MG: It’s very much driven by their customers — it is a competitive market place and they have got to be on top of the level of service they provide. That’s rippled through the organisation to place pressure on the network operations people to optimise the network and provide the information. The gap therefore is how do they measure the actual services that they are providing? And there has been a recognition that there is a gap in the solutions and the knowledge they have today to provide those services. They have been very good at optimising and managing the network but how do we take that up to the individual service level, how do we measure and track that? That’s been a big driver.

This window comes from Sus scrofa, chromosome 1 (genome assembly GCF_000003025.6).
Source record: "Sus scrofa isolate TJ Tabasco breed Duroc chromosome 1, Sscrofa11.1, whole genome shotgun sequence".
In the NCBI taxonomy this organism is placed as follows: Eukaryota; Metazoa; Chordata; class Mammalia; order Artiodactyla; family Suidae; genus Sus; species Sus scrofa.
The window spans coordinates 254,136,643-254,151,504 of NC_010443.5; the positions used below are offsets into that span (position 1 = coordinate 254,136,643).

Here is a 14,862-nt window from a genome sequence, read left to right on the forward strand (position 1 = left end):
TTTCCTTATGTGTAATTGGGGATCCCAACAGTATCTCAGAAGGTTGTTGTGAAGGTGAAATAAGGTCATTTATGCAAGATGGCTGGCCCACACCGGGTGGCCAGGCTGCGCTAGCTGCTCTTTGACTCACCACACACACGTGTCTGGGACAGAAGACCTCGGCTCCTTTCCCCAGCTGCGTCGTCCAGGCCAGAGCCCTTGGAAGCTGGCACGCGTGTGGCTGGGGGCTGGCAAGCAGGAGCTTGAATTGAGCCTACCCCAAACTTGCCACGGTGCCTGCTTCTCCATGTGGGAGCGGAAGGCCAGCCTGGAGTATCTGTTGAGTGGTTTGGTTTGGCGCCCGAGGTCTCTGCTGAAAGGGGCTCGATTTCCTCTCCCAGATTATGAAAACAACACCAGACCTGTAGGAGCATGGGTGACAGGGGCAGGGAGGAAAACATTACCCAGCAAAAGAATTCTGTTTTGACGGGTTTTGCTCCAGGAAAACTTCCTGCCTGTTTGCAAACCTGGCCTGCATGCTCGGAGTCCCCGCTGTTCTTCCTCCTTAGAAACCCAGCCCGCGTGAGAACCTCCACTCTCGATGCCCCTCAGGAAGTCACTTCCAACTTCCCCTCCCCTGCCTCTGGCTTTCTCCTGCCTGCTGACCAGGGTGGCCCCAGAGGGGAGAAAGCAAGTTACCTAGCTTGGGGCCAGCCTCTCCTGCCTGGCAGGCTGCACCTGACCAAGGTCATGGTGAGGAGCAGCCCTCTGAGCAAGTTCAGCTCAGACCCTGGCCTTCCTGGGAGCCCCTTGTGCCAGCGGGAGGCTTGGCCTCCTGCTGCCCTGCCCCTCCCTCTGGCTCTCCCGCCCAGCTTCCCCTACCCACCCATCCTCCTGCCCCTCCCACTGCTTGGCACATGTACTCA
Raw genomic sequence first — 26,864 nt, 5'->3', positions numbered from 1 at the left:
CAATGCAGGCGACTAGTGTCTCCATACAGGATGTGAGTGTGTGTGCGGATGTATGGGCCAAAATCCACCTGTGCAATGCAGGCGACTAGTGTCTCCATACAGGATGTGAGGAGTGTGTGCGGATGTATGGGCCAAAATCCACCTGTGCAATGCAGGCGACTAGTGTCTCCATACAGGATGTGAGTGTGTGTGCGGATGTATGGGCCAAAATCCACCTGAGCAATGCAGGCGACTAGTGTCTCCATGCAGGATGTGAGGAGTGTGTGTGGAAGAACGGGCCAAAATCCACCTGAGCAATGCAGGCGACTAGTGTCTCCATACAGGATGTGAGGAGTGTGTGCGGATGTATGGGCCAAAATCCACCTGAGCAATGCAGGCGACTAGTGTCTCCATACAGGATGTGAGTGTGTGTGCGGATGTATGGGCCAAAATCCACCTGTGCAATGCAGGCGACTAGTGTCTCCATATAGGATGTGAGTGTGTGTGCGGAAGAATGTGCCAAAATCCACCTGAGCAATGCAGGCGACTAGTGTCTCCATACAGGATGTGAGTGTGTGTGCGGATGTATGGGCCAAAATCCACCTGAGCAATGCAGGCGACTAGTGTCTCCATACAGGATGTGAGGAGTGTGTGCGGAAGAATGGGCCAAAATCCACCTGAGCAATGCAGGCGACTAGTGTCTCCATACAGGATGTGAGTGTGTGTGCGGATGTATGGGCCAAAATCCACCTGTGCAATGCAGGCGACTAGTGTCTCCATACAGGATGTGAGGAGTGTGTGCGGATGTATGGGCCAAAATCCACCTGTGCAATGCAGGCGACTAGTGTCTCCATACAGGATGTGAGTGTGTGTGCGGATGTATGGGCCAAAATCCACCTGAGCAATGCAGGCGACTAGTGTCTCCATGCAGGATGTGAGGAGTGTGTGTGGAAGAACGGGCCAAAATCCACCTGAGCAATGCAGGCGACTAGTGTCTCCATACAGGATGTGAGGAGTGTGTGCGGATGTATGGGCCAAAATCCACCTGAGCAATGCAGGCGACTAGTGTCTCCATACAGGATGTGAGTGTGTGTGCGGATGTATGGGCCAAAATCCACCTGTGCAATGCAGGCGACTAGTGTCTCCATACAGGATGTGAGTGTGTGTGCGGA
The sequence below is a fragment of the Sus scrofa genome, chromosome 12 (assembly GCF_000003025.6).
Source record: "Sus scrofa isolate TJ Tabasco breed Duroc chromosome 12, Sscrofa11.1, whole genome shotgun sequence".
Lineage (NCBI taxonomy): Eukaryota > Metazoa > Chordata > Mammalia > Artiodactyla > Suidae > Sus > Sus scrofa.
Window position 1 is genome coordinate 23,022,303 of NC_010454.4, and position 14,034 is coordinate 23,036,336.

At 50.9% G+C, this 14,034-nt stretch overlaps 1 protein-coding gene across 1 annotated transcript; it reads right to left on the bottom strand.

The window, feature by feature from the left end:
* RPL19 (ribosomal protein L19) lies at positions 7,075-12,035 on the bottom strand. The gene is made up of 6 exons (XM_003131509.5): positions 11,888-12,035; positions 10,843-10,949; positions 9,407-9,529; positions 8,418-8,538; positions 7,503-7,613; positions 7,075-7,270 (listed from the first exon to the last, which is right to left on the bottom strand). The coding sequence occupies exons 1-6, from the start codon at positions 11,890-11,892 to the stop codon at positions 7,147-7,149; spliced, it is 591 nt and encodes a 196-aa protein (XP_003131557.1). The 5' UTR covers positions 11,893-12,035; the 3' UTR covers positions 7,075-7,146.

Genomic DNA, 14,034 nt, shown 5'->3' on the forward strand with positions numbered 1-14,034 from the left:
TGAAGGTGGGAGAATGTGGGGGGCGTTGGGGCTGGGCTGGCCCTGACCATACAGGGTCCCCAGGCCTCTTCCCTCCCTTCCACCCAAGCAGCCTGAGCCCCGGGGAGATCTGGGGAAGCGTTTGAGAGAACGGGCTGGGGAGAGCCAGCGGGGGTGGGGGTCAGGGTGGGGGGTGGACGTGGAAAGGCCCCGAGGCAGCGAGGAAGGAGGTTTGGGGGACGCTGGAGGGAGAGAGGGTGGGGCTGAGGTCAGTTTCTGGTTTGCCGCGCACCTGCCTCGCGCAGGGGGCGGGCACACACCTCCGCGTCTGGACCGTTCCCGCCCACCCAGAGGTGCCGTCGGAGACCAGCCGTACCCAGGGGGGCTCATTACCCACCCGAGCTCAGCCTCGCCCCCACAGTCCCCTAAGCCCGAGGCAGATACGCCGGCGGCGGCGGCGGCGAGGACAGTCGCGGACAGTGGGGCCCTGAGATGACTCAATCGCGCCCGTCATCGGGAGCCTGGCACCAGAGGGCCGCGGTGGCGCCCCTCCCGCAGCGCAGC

There’s also the move to 3G and GPRS and you need to solve these issues in a different way in these environments than from pure voice. You’ve got this issue of an extended content value chain —  and that’s two way. If the content experience isn’t good people don’t blame the content provider, they blame the service provider. On the other hand if I’m a content provider paying to get my content delivered I better make sure it is or I’m not paying the bills.

    ME: So it’s about how service providers can protect their reputation and service quality in a multi-service environment?
    MG: Every time there is a new content or service launched, there is a huge opportunity for the service providers but it is also a threat to them because if that service doesn’t perform well then not only will they lose the customers to that service they will lose them across all of their services.